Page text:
Ohioan’s record quest comes too late

New Lebanon, Ohio — Is the 7-pound, 2-ounce bass that Nathan Biggs caught in 2006 actually a spotted bass, meaning it would have been a state record?

Biggs, a West Carrollton police officer and the personality behind a TV outdoors show, believes that might be the case.

In any case, though, it’s too late to have the fish certified.

He caught the bass in question in a farm pond in the spring of that year and had the fish mounted. It has hung from a garage wall in his New Lebanon home.

“At the time, I really didn’t know the difference between the two species,” Biggs said. “To me, they were all the same.”

But Biggs, who’s since become an avid outdoorsman and launched an outdoors online TV show that is set to begin airing on Dish Network’s Hunt Channel in January, said he thought otherwise about the fish after watching another TV show recently.

In that show, the hosts were getting overly excited about what appeared to be average-sized largemouth bass. But, Biggs said, he realized all of the fuss was because the fish were actually spotted bass, which are  smaller cousins of the largemouth bass. It was then, after doing a little bit more research on the Internet, that he came to the realization that his bass was a spotted, not a largemouth.

And then he realized that his fish, as a spotted bass, would have been a state record.

While the state record for largemouth bass stands at 13.13 pounds, the state record spotted bass is only 5.25 pounds, a record set on Lake White in 1976.

According to the Ohio DNR’s web page dedicated to the species, the mouth of spotted bass “extends to the eye but not beyond the rear edge when the mouth is closed.” With largemouth bass, “the back of the mouth does extend past the eye.”

Spotted bass also have a patch of small teeth on the center of their tongue, according to the DNR, while largemouth bass do not; though other authorities on this subject claim that, on occasion, some largemouth bass can also have these teeth.

Though the DNR page doesn’t mention it, the notch between the spinous and soft dorsals, “is quite shallow in a spotted bass but very deep in a largemouth,” said Fred Snyder, a retired OSU Extension fisheries specialist and current chairman of the State Record Fish Committee, which was formed by the Outdoor Writers of Ohio.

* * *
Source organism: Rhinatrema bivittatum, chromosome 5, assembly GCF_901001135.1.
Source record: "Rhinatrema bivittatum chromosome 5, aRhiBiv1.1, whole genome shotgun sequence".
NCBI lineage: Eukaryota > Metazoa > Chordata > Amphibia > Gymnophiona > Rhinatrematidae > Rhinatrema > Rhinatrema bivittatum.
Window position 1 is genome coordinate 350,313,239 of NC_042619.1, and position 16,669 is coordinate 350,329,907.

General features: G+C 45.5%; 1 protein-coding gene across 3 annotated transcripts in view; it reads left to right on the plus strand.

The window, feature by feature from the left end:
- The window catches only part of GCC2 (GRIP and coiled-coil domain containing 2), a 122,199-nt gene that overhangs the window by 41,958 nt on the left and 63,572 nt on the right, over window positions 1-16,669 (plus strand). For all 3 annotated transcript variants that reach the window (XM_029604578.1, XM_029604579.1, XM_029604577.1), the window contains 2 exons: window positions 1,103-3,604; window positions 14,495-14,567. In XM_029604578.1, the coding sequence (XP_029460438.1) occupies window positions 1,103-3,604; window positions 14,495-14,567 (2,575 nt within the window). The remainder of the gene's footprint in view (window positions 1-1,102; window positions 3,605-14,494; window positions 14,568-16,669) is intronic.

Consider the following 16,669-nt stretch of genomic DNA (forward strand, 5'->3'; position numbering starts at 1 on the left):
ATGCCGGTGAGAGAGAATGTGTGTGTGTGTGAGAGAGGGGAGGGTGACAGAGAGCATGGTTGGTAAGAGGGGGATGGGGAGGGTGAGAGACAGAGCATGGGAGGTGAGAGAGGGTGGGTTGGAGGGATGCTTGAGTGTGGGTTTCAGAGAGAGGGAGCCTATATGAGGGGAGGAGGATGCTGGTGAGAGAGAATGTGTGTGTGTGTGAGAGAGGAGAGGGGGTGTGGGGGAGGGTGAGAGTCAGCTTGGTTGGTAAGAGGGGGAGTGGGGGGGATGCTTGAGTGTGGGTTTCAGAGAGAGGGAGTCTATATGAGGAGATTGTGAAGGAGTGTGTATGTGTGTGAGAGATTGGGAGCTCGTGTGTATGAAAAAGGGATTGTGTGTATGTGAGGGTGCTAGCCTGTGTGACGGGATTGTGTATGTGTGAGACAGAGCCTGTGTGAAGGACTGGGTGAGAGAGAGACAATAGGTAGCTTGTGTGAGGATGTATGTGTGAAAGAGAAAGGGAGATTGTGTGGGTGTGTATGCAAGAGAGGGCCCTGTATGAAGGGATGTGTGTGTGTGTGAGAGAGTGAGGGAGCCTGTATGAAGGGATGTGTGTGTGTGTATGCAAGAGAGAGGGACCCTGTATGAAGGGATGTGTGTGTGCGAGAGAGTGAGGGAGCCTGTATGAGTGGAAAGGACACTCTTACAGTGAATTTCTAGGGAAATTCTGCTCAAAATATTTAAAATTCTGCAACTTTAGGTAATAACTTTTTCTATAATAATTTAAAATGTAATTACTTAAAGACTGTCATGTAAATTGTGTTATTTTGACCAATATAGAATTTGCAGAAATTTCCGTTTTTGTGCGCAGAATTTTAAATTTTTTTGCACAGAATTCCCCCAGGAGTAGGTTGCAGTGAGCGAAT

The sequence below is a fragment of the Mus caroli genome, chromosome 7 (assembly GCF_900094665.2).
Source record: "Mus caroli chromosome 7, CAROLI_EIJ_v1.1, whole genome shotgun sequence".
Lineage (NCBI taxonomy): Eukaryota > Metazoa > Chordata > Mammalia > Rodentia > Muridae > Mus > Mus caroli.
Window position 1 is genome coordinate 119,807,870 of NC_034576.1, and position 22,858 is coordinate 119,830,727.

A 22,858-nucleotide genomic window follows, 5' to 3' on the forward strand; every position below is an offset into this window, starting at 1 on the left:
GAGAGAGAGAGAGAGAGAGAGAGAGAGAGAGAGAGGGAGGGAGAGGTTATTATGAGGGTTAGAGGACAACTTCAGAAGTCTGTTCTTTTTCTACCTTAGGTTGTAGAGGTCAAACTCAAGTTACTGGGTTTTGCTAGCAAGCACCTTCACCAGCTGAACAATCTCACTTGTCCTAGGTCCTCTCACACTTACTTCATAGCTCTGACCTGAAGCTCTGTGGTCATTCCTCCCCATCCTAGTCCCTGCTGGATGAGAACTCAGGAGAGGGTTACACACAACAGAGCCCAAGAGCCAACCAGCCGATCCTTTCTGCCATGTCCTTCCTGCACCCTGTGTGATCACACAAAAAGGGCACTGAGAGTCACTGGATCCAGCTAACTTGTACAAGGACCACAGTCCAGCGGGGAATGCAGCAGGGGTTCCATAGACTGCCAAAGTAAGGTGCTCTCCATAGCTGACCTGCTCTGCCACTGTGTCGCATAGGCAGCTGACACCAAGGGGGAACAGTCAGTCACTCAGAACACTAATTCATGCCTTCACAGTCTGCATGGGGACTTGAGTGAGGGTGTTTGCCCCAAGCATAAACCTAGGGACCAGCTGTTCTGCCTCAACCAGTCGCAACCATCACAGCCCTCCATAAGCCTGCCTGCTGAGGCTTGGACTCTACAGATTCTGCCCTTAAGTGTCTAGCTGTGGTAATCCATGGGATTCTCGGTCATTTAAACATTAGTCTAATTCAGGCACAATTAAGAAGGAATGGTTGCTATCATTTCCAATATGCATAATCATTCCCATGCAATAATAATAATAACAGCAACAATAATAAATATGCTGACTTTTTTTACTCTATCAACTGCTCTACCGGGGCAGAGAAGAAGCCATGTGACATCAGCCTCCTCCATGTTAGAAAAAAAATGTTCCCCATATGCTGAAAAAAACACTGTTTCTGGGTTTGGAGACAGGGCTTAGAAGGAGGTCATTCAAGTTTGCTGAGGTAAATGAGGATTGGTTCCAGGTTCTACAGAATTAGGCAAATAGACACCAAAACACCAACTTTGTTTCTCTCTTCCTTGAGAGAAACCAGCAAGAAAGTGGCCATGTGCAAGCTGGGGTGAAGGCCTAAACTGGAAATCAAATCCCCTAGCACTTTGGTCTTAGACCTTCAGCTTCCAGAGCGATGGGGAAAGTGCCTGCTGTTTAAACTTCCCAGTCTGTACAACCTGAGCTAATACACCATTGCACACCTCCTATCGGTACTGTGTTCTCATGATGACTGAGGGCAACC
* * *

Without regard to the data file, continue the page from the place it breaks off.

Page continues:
Snyder, who reviewed the only available photograph of Biggs’ bass taken while it was still fresh, noted that, “in the photo, the insertion of the soft dorsal (the front edge) appears to curve right down to the skin of the back rather than connecting with a broad band of tissue to the spinous dorsal.”

One other clue: “More characteristically, this bass appears to have a uniform dark coloration on its back, whereas a spotted bass has more diamond-shaped markings,” Snyder said.

He added, “certainty is an elusive thing when you can’t examine a fish having close relatives.”

“There are too many things that can’t be examined from the photo – the relative length of the jaws, the anal ray count, the dorsal fin separation – to give an absolute guarantee,” he said. “But after a long career in this business, I feel I’m looking at a largemouth.”

Biggs isn’t convinced it is a largemouth bass.

“I still think it’s a spotted,” Biggs said, upon hearing Snyder’s diagnosis.

Biggs had been so sure his fish was a spotted bass that he contacted the DNR once he realized his fish was larger than the standing state record spotted bass. They put him in touch with Snyder.

Regardless of whether the fish was actually a spotted bass or not, there was no way to certify the fish as a state record, as several criteria could no longer be met, Snyder said.

The application for a record fish in Ohio has a dozen bullet points, including one stipulation that “violation of any of these rules will lead to invalidation.”

For one, the application had to be mailed within six months of the catch.

“Still, let me congratulate you on a great catch, and hopefully there will be another bass, even bigger, waiting for you out there,” Snyder wrote.

Spotted or largemouth, the fish stands as the largest bass Biggs has landed.

Though he still wants to believe that the fish was a spotted, he admitted that, perhaps his perception was based more on the markings on his mounted fish.

Now, he’s much more aware of the differences between these two species.

And he’s hoping to catch many more spotted bass, with his mind on the state record.

“I would love to catch one now knowing what I would need to do getting it certified,” Biggs said. “It has added a personal goal that I would love to meet, as far as getting my name on those record books. It’s added one more challenge.”

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